Recently, Ardith Kane received a letter from former President George W. Bush thanking her for her 4000 hours of volunteer service. This service earned Ardith the 2008 President’s Volunteer Service Award. The letter stated, “By volunteering, you have joined a remarkable team that includes millions of Americans whose everyday acts of kindness and decency make our country a better place.” In January 2002, President Bush called on all Americans to dedicate at least two years, or 4000 hours over the course of their lives to serve others.

(Pictured right to left) Roseann Johnson, Ardith Kane, Mary Beth Woodrow, Elaine Haberkorn, Shirley Pick...all Aitkin Public Library staff.

Ardith volunteers through Retired Seniors Volunteer Program, or RSVP. She has volunteered since September, 2005 at the Aitkin Public Library, where she works 5 days/week. Ardith, a volunteer, is a valued and integral part of the library staff. On Monday, April 20, 2009 the library staff at the Aitkin Public Library celebrated this milestone with Ardith. Ardith has also volunteered for many years at First Lutheran Church, Aitkin.

Through Ardith’s service to others, she demonstrates the outstanding character of America and is helping to strengthen our country. Thank you Ardith!

By Mary Beth Woodrow, Aitkin Public Library Branch Librarian

New Wyoming Branch Librarian Named

By Vickie Sorn

The new Wyoming Area Branch Librarian “loves the challenge of meeting the patron’s needs.” “It’s sometimes like being a detective trying to figure it out,” says Rebecca Hostetler, new branch librarian. “Many times you don’t know where the search will take you.” Rebecca was chosen for the branch librarian position when former librarian, Maria Gruener, took a new library position as Watertown Regional Library Assistant Director in her native South Dakota.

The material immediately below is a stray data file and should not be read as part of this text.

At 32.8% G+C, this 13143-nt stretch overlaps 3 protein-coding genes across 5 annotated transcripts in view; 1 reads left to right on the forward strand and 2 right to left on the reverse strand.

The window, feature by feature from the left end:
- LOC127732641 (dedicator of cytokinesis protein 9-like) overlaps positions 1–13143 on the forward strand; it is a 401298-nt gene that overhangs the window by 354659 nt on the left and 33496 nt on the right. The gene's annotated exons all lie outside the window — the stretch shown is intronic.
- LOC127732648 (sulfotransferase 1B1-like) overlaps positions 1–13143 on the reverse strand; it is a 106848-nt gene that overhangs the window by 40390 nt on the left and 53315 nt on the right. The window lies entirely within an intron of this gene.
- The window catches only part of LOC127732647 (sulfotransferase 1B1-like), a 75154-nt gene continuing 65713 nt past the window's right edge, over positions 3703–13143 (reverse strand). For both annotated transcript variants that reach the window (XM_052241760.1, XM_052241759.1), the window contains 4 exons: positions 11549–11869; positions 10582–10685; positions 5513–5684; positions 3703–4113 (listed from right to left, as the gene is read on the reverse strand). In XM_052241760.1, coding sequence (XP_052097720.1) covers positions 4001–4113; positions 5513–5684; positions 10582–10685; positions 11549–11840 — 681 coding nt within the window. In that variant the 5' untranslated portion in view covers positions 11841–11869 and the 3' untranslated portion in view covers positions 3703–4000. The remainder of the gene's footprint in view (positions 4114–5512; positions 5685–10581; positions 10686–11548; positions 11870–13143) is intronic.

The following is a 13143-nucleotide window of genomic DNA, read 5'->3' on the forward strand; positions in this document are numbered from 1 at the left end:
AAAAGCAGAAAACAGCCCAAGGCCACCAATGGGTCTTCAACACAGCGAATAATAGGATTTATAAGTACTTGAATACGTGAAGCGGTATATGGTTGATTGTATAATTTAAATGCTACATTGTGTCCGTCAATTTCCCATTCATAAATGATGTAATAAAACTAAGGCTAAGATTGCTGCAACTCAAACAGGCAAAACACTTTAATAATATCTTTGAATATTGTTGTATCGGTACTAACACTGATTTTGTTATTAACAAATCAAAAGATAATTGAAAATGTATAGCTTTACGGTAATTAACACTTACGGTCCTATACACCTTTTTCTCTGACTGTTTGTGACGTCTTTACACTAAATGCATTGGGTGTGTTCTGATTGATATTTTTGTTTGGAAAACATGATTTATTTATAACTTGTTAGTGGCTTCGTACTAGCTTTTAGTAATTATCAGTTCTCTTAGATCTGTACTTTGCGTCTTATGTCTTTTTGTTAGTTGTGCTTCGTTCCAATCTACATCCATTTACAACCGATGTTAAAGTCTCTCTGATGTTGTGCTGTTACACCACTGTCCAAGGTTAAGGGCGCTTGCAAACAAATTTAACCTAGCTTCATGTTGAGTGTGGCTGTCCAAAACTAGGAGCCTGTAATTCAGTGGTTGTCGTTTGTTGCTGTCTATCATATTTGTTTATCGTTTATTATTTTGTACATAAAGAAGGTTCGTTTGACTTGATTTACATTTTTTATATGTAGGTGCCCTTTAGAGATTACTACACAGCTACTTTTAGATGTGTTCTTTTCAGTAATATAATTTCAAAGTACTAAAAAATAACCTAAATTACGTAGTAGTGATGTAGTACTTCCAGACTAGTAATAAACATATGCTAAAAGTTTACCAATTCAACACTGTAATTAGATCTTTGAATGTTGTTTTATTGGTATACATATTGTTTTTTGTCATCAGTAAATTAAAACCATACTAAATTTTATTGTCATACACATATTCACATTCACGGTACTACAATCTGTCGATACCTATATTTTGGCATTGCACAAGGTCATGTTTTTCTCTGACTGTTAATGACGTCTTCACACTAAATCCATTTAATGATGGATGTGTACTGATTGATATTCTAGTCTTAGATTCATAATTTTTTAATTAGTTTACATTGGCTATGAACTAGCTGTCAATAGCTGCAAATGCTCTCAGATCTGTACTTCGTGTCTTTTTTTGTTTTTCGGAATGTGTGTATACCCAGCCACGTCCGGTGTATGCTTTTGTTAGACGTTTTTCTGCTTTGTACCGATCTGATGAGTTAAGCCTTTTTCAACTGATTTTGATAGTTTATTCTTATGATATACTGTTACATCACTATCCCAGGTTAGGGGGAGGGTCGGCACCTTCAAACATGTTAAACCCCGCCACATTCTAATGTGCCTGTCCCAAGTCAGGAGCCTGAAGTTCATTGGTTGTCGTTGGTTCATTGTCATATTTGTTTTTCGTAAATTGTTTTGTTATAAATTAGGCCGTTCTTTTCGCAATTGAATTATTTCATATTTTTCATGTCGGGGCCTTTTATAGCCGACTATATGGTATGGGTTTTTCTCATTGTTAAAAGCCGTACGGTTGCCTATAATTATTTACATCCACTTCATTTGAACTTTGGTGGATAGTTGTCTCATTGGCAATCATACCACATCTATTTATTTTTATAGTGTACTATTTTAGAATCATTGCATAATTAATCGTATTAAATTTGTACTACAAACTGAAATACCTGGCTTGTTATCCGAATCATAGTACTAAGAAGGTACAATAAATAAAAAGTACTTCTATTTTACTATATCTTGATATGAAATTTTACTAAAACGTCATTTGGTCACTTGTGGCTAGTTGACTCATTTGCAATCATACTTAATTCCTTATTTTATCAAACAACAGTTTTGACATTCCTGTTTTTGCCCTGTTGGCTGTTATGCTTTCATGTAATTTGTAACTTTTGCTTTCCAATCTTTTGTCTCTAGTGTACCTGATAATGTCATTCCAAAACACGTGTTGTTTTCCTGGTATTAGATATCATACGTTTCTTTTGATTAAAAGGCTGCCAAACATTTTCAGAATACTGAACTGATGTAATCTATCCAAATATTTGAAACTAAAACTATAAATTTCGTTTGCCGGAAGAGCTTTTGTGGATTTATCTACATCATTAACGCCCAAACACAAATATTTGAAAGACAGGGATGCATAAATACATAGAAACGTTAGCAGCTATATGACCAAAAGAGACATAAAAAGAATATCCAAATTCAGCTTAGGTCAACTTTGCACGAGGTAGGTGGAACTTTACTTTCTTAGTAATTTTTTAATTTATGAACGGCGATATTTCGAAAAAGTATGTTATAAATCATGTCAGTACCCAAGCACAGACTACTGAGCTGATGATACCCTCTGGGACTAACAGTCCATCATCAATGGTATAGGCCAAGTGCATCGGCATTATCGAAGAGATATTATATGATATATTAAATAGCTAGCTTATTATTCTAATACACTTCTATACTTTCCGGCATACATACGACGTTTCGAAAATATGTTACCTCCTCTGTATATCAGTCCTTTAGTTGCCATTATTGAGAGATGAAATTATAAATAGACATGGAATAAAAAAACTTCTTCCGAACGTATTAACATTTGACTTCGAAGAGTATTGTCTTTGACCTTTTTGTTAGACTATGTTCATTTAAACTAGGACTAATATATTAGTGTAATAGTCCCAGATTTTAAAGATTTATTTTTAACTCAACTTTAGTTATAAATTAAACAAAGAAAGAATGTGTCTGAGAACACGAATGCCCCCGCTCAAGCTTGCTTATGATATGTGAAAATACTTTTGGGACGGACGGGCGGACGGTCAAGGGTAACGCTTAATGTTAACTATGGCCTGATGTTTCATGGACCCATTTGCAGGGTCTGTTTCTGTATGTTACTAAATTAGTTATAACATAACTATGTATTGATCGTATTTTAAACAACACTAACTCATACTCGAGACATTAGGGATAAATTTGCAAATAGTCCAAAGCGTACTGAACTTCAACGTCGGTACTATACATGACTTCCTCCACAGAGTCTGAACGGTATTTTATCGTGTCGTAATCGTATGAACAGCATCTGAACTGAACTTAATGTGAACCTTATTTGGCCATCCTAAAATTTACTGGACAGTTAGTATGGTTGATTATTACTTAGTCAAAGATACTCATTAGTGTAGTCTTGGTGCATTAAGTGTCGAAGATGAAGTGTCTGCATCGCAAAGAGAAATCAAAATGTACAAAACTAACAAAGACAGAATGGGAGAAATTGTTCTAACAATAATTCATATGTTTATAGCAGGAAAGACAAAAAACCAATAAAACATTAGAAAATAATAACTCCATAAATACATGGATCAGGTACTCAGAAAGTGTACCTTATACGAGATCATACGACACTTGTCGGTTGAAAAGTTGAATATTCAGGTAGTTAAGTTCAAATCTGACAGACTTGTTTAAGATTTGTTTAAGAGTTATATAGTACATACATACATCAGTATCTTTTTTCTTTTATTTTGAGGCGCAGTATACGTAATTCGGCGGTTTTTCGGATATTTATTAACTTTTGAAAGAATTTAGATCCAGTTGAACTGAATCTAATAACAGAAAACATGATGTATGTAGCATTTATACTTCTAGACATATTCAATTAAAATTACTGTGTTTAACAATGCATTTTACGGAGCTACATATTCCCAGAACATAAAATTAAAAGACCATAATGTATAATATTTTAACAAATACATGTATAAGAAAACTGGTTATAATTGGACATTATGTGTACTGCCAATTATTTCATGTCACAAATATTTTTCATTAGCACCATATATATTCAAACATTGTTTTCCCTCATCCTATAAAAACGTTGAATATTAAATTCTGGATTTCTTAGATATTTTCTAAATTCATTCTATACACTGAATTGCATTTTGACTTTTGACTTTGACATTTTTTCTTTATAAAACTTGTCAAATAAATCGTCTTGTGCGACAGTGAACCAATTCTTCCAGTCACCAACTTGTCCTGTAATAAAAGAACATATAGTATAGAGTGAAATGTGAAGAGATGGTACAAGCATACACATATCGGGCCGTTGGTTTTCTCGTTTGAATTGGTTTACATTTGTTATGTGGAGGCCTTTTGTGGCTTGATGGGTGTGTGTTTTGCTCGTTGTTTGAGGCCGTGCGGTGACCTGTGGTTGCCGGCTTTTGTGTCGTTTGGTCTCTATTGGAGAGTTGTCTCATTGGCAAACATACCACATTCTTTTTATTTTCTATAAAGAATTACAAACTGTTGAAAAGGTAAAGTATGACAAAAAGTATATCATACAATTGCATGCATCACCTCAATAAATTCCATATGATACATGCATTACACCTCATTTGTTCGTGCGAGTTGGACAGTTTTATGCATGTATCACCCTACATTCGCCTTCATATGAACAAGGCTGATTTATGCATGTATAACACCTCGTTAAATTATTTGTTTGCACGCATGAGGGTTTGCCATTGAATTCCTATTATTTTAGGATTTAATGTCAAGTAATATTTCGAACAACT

Rebecca moved to Pine City five years ago and began working for ECRL in January 2007 as a reference assistant at the Cambridge branch. During her time at Cambridge she has become knowledgeable in electronic databases, reader’s advisory and interlibrary loan resources. Rebecca has a Masters of Divinity degree and is currently enrolled in the Minnesota Voluntary Certification Program for librarians.

From visiting her school and public library growing up in South Bend, Indiana, to the Carnegie Library in Barron, Wisconsin, where she worked as a public librarian, libraries have always been an important part of Rebecca’s life. “Libraries educate, re-create, gather, motivate and challenge members of a community,” believes Rebecca. They are an important part of the community because they can “open worlds for users by providing them with information in a variety of forms.”